Surf and sand at L.A.-by-the-sea

With nearly perfect weather year-round, I always wonder why I don’t head south to L.A. more often. But somehow, I always remember why: Clogged freeways, the smog and the city’s auto-centric culture can be, well, maddening. But is it possible to enjoy L.A. without relying heavily on a car?

The answer, surprisingly, is yes. And the best part is that you need only fly into LAX, rent a car or take a shuttle just five miles west to one of the airport’s nearest beach towns: Marina del Rey, Venice or Santa Monica, each of which is interconnected by a beachside promenade that is perfectly geared toward walkers, roller skaters and cyclists.

Each town definitely has its own character. For a quiet, romantic experience, Marina del Rey offers a haven for boat lovers. For the bohemian at heart, Venice is a neighborhood filled with artists, surfers, writers and eccentrics. Santa Monica, the most sophisticated of the three sisters, is an oceanfront community with luxury hotels, a pier with an old-fashioned Ferris wheel and the area’s biggest share of shopping, restaurants, yoga studios, bars and coffee shops.

And when you need a break from the sun, the city’s cultural offerings are endless — from the new Noah’s Ark exhibit at Skirball Cultural Center to the breath-taking grounds of the Getty Museum. For film buffs, don’t waste too much time looking for stars. Instead, take advantage of L.A.’s homage to the movie industry: Take the V.I.P. tour at Warner Brothers, which includes an intimate visit to the studio’s back lots, sound stages and the props museum, which has an impressive section devoted to the Harry Potter movies. Or spend an afternoon at the Griffith Park Observatory, which has served as a backdrop to many films, such as “Rebel Without a Cause,” “Back to the Future” and “Bowfinger.”

Where Bohemia meets boardwalk and beach

A rarity for Los Angeles, Venice is one of the few neighborhoods where you want to walk — along its beachfront boardwalk, through its tree-lined streets of Craftsman bungalows, along its famous network of canals or through Abbot Kinney Boulevard’s strip of eclectic shops, restaurants and cafes.

And though Venice has morphed from hippie haven to celebrity scene (Julia Roberts, Frank Gehry and Angelica Huston are among homeowners here), the neighborhood has always remained authentically bohemian, quirky and laid-back. Pack a pair of sturdy flip-flops for Venice — leave your Manolo Blahniks at home.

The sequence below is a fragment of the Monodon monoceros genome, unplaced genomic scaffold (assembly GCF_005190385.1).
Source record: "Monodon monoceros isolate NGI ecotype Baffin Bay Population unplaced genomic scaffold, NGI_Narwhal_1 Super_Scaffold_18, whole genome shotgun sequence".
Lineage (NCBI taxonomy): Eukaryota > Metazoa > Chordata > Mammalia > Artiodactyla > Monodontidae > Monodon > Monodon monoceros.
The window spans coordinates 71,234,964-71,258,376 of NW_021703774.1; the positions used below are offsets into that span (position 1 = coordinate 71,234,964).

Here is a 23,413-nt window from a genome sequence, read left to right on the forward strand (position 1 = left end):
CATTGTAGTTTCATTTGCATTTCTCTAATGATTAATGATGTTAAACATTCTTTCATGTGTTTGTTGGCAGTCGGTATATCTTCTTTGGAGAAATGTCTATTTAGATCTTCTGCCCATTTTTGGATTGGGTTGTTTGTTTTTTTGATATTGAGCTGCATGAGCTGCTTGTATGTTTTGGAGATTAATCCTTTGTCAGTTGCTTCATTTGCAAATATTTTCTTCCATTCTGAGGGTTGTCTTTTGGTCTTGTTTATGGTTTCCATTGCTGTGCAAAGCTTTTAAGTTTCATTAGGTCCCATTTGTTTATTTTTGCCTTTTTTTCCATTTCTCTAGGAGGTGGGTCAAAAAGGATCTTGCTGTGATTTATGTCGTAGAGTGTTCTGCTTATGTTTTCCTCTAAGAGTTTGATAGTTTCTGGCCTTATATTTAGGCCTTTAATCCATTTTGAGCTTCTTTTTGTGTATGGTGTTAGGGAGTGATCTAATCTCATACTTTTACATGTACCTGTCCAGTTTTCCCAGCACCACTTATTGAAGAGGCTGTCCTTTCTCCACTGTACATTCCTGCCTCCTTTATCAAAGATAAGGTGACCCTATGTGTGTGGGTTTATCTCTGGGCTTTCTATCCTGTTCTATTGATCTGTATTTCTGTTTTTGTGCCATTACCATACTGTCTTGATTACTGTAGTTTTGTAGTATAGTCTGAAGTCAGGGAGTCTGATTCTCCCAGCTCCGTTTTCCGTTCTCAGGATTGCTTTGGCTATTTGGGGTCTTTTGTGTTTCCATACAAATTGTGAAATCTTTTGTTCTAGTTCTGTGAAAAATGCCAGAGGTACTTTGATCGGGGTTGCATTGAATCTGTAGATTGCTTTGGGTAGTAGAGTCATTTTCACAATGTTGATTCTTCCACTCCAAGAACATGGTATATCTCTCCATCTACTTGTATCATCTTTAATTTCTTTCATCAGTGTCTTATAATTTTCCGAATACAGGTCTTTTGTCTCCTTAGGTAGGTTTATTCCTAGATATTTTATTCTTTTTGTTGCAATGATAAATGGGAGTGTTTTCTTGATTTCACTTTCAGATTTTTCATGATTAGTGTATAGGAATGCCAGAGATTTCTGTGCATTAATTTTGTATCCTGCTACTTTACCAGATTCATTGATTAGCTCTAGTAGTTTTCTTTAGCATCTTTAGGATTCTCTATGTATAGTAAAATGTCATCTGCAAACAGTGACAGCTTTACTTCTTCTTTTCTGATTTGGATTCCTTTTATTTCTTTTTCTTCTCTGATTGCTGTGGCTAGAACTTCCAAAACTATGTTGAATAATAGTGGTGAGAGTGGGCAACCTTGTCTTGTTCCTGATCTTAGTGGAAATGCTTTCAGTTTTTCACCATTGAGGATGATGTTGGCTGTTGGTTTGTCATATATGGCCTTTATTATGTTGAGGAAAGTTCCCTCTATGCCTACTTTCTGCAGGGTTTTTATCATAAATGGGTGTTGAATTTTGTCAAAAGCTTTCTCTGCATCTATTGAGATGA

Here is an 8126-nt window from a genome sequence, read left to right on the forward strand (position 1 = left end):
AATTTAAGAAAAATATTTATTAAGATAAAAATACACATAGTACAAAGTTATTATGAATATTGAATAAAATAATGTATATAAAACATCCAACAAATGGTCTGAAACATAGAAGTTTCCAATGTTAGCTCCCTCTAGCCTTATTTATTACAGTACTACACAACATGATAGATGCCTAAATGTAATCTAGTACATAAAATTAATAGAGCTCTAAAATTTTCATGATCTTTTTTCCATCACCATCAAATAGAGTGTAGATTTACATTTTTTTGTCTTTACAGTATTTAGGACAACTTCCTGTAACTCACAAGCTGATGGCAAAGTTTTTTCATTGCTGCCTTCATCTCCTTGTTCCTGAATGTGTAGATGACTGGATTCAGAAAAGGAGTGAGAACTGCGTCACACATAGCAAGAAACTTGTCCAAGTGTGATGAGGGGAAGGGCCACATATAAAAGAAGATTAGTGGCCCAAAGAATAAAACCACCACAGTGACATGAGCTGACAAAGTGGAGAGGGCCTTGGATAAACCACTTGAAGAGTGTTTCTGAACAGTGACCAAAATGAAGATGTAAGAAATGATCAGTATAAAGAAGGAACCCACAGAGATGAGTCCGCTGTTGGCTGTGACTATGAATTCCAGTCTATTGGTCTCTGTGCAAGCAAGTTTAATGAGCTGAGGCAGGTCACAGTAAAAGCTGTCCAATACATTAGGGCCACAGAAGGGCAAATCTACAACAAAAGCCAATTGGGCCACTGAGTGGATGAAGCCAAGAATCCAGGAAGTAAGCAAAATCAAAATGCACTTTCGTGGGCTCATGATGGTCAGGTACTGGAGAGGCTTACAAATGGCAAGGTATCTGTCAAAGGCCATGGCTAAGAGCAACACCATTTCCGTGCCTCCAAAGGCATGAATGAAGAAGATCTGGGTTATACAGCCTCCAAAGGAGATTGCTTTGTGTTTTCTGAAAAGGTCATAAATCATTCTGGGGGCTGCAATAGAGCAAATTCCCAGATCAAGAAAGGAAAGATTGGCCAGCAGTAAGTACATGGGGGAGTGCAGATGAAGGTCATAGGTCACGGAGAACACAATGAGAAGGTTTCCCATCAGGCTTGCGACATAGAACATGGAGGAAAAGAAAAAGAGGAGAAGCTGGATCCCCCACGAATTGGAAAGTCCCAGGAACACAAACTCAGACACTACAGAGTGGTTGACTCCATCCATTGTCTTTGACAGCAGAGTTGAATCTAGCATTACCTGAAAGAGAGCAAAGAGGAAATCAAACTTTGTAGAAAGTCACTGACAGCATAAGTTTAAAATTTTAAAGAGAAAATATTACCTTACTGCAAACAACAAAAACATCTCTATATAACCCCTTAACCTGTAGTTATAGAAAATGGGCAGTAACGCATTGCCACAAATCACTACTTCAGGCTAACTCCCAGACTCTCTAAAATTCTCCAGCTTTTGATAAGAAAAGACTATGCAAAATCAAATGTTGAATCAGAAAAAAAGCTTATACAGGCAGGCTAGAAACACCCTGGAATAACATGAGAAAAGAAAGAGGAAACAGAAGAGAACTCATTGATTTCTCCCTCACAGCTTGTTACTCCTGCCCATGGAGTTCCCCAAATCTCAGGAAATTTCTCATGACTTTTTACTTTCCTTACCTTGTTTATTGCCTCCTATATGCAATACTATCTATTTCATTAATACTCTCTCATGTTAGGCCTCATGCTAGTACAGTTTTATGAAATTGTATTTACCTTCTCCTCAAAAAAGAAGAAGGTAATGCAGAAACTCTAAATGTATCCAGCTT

No gondaliers here: In 1905, Venice had approximately 16 miles of canals; today, only six canals remain.

If you go


Whether it’s your first or last night in Venice, no visit to this beach town is complete without a meal at Joe’s Restaurant on Abbot Kinney Boulevard. A winner with locals and visitors alike, Joe’s consistently is one of the best restaurants on L.A.’s west side. Featuring Cal-New French cuisine, the eatery’s food is fantastic, the service highly professional (but laid-back), and the price, for such a high level of quality, quite reasonable. A best bet: lunch (the three-course prix fixe meal starts at $17 and changes daily).

Info: 1023 Abbot Kinney Blvd.; (310) 399-5811;


For those who love to sweat early in the morning (and perhaps catch a star sighting or two), sign up for a class at YAS Yoga and Spinning Center. Foundedby triathlete Kimberly Fowler, who was originally looking for a way to make yoga more relevant to athletes, the studio combines yoga to improve athletic performance — as well as spinning to help students build flexibility and endurance.

Info: 1101 Abbot Kinney Blvd.; (310) 396-6993;


Start your day with great espresso, savory little scones and petite quiches at 3 Square Cafe + Bakery, located on the corner of Abbot Kinney and San Juan. The bakery, which just opened in spring, features German and Austrian pastry with a slight California twist.

Info: 1121 Abbot Kinney Blvd.; (310) 399-6504;


In 1905, Venice’s founder, Abbot Kinney, modeled the town after its Italian namesake, with 16 miles of canals. Today, only six remain. A stroll through the pedestrian-friendly neighborhood is a must. Don’t expect gondoliers — rather, canoes, rowboats, foot bridges and lots of ducks. Start at Grand Canal, located at the foot of Washington Boulevard, just four blocks from the beach.


Let's face it, you haven’t really lived the Southern California dream until you’ve roller-boogied in a string bikini along the Venice Boardwalk. For everyone else, however, a stroll along the two-mile, beachfront boardwalk is the next best thing. Here, check out the Terminators-in-training at Muscle Beach, street performers mimicking out-of-towners and sun worshipers soaking in the local color — and the sun. Note: weekends, just about year-round, are packed — which makes parking near the boardwalk a challenge (and expensive).


What it may lack in high-end luxury amenities, the Venice Beach Suites & Hotel makes up in location, affordability and the staff’s friendly service. This hotel might seem to be in a very busy section of the boardwalk, but the noise level here completely dies down at sunset. Nonview rooms start at $130 per night; oceanfront rooms start at $258 per night.

Info: 1305 Ocean Front Walk; (310) 396-4559;

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